What the Jobs Report Actually Means for Borrowers
This is good news for borrowers. Mortgage rates may remain at today's extraordinary lows for some time. So there's probably no need to rush out to buy a home to beat an increase. If you worry that home prices could drop a bit more, you can probably hold off buying for a few months to see if they appear to have hit bottom.
At the same time, there's probably no reason to postpone a refinancing, as mortgage rates just can't go much lower.
Things are trickier for income-oriented investors. In the days since the jobs numbers came out, many experts have talked about how this is good news for high-quality bonds like U.S. Treasuries.
But it's important to be aware that these stories are aimed at people who speculate on changes in bond prices. Jitters about the U.S. economy, the European debt crisis and other problems around the world, cause a "flight to safety" which causes investors to buy up Treasuries. That heightened demand pushes up Treasury prices.
That's fine if price speculation is your game. But higher prices drive down bond yields, which is tough on people counting on steady income. This is probably not a good time for income-oriented, buy-and-hold investors to pile into bonds. The 10-year Treasury pays a scant 2%.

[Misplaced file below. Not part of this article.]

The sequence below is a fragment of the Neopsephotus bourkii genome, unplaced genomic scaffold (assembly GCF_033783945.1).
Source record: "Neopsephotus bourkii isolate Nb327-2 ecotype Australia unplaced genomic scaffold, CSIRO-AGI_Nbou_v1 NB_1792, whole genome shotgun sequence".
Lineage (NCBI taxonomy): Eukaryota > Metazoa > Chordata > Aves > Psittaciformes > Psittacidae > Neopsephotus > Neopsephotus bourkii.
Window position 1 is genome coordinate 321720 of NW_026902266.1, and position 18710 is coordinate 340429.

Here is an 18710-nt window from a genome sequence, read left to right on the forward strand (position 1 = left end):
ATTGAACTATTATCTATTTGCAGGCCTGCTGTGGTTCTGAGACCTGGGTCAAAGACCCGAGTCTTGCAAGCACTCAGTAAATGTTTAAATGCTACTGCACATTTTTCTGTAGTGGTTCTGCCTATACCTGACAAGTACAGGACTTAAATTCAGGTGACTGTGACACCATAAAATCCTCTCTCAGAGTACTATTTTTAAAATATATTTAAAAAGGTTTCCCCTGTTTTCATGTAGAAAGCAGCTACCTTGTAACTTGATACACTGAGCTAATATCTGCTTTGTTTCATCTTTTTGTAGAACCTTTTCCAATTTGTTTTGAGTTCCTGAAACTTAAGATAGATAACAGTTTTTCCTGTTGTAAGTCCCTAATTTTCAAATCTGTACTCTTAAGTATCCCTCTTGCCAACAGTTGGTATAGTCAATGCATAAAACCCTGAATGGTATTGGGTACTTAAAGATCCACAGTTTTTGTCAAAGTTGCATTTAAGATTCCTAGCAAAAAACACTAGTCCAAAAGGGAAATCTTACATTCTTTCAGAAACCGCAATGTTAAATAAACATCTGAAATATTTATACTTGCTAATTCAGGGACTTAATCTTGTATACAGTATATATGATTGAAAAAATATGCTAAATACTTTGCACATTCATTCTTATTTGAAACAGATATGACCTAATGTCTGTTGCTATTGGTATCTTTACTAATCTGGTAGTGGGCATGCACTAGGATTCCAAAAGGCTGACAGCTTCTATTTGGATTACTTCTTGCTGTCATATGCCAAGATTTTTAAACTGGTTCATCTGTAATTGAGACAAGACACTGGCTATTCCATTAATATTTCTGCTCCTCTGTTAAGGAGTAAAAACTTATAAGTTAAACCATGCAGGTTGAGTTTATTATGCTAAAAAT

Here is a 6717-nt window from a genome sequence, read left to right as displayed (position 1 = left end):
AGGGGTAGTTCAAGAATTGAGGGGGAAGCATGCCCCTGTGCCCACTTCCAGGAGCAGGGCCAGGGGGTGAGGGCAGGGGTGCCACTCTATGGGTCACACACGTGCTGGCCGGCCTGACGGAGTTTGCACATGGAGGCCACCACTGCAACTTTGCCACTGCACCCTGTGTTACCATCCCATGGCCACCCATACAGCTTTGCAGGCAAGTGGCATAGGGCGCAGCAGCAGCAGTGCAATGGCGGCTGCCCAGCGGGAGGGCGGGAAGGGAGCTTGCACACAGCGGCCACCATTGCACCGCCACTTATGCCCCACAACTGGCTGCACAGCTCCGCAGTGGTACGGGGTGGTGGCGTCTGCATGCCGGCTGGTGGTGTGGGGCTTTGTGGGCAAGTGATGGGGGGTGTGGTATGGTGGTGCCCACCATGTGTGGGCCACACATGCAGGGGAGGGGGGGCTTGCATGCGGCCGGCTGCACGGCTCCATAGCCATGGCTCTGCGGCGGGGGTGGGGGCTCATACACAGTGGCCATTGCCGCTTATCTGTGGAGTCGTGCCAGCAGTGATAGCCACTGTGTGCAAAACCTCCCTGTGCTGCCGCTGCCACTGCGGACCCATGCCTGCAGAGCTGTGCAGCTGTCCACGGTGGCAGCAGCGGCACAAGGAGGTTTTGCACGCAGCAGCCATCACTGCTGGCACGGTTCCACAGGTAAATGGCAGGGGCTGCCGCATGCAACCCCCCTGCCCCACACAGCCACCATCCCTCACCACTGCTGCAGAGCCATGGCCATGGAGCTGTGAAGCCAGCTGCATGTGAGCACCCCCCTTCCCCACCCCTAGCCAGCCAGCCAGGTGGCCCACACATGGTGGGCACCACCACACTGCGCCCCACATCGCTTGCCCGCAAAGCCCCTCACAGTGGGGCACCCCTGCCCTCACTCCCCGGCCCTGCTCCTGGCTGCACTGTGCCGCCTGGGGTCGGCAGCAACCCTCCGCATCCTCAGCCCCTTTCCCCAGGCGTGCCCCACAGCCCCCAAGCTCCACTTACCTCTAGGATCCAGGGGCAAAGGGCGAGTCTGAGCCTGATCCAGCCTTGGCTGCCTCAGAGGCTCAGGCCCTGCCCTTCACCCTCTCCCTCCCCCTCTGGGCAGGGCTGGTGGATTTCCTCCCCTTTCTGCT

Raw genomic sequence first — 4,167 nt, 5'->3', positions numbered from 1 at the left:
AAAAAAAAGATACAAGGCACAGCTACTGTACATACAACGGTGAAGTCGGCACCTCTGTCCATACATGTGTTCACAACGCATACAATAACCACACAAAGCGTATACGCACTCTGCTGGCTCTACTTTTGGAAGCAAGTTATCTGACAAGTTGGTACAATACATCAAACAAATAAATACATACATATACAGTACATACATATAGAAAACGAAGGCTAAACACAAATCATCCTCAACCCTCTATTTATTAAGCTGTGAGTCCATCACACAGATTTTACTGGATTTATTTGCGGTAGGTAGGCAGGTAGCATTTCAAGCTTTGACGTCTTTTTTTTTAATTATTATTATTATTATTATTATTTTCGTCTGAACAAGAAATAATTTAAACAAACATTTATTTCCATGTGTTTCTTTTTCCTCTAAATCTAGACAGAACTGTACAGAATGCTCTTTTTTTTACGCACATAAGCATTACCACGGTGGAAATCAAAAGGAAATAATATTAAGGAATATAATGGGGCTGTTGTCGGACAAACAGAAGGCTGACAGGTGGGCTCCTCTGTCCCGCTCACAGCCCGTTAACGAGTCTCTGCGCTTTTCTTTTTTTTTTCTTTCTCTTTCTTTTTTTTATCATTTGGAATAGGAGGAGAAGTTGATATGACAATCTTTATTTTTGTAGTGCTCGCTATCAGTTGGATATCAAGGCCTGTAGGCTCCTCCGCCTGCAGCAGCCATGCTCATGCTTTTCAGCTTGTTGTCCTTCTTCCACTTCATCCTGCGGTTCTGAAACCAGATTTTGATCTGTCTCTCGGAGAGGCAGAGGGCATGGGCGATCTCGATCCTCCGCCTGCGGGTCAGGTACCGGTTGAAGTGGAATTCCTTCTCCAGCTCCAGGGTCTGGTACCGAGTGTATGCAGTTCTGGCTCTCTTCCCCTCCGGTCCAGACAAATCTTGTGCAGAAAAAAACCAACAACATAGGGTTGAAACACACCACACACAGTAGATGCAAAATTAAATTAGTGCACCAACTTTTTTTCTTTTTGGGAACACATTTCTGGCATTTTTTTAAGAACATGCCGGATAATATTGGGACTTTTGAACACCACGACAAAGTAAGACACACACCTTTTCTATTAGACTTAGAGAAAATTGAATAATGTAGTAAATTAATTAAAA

If and when the recovery does pick up, your bonds could fall in value as demand shifts to newer bonds with higher yields. You would then have an unpleasant choice between living with below-market yields for the long term, or selling your bonds at a loss.
Given these risks, ordinary bank savings are not so bad. You won't earn much, but your principal will be safe - and available to invest for bigger returns after the economic situation is clearer.